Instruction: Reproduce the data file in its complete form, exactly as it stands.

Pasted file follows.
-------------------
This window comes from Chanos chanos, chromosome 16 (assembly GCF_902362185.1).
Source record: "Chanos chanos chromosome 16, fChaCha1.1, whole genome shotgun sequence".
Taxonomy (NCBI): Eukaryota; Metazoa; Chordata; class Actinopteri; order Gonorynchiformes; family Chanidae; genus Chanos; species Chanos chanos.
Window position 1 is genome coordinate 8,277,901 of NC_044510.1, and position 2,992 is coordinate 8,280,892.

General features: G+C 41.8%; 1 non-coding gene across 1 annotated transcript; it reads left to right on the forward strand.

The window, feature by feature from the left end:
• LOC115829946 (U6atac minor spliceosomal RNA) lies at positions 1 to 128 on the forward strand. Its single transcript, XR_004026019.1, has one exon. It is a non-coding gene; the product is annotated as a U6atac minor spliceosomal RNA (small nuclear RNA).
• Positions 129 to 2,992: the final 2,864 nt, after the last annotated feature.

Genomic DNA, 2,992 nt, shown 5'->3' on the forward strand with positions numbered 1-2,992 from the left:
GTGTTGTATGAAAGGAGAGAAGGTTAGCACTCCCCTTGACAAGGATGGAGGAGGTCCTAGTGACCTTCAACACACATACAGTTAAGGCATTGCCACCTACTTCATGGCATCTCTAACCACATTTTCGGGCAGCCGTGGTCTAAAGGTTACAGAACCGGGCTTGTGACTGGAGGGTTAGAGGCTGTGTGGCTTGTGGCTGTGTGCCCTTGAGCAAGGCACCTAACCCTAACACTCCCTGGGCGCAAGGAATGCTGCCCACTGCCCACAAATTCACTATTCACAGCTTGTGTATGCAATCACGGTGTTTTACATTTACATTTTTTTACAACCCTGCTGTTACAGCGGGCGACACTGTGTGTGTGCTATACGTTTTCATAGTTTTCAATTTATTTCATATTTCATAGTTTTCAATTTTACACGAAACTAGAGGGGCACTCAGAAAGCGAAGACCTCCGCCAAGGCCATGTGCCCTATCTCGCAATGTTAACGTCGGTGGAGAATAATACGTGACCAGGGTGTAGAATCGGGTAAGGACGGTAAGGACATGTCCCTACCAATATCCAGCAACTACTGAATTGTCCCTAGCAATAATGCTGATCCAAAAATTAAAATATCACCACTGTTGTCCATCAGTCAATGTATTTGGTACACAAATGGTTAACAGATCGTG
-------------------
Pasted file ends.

This window comes from Chanos chanos, chromosome 16 (assembly GCF_902362185.1).
Source record: "Chanos chanos chromosome 16, fChaCha1.1, whole genome shotgun sequence".
Taxonomy (NCBI): Eukaryota; Metazoa; Chordata; class Actinopteri; order Gonorynchiformes; family Chanidae; genus Chanos; species Chanos chanos.
Window position 1 is genome coordinate 8,277,901 of NC_044510.1, and position 2,992 is coordinate 8,280,892.

General features: G+C 41.8%; 1 non-coding gene across 1 annotated transcript; it reads left to right on the forward strand.

The window, feature by feature from the left end:
• LOC115829946 (U6atac minor spliceosomal RNA) lies at positions 1 to 128 on the forward strand. Its single transcript, XR_004026019.1, has one exon. It is a non-coding gene; the product is annotated as a U6atac minor spliceosomal RNA (small nuclear RNA).
• Positions 129 to 2,992: the final 2,864 nt, after the last annotated feature.

Genomic DNA, 2,992 nt, shown 5'->3' on the forward strand with positions numbered 1-2,992 from the left:
GTGTTGTATGAAAGGAGAGAAGGTTAGCACTCCCCTTGACAAGGATGGAGGAGGTCCTAGTGACCTTCAACACACATACAGTTAAGGCATTGCCACCTACTTCATGGCATCTCTAACCACATTTTCGGGCAGCCGTGGTCTAAAGGTTACAGAACCGGGCTTGTGACTGGAGGGTTAGAGGCTGTGTGGCTTGTGGCTGTGTGCCCTTGAGCAAGGCACCTAACCCTAACACTCCCTGGGCGCAAGGAATGCTGCCCACTGCCCACAAATTCACTATTCACAGCTTGTGTATGCAATCACGGTGTTTTACATTTACATTTTTTTACAACCCTGCTGTTACAGCGGGCGACACTGTGTGTGTGCTATACGTTTTCATAGTTTTCAATTTATTTCATATTTCATAGTTTTCAATTTTACACGAAACTAGAGGGGCACTCAGAAAGCGAAGACCTCCGCCAAGGCCATGTGCCCTATCTCGCAATGTTAACGTCGGTGGAGAATAATACGTGACCAGGGTGTAGAATCGGGTAAGGACGGTAAGGACATGTCCCTACCAATATCCAGCAACTACTGAATTGTCCCTAGCAATAATGCTGATCCAAAAATTAAAATATCACCACTGTTGTCCATCAGTCAATGTATTTGGTACACAAATGGTTAACAGATCGTG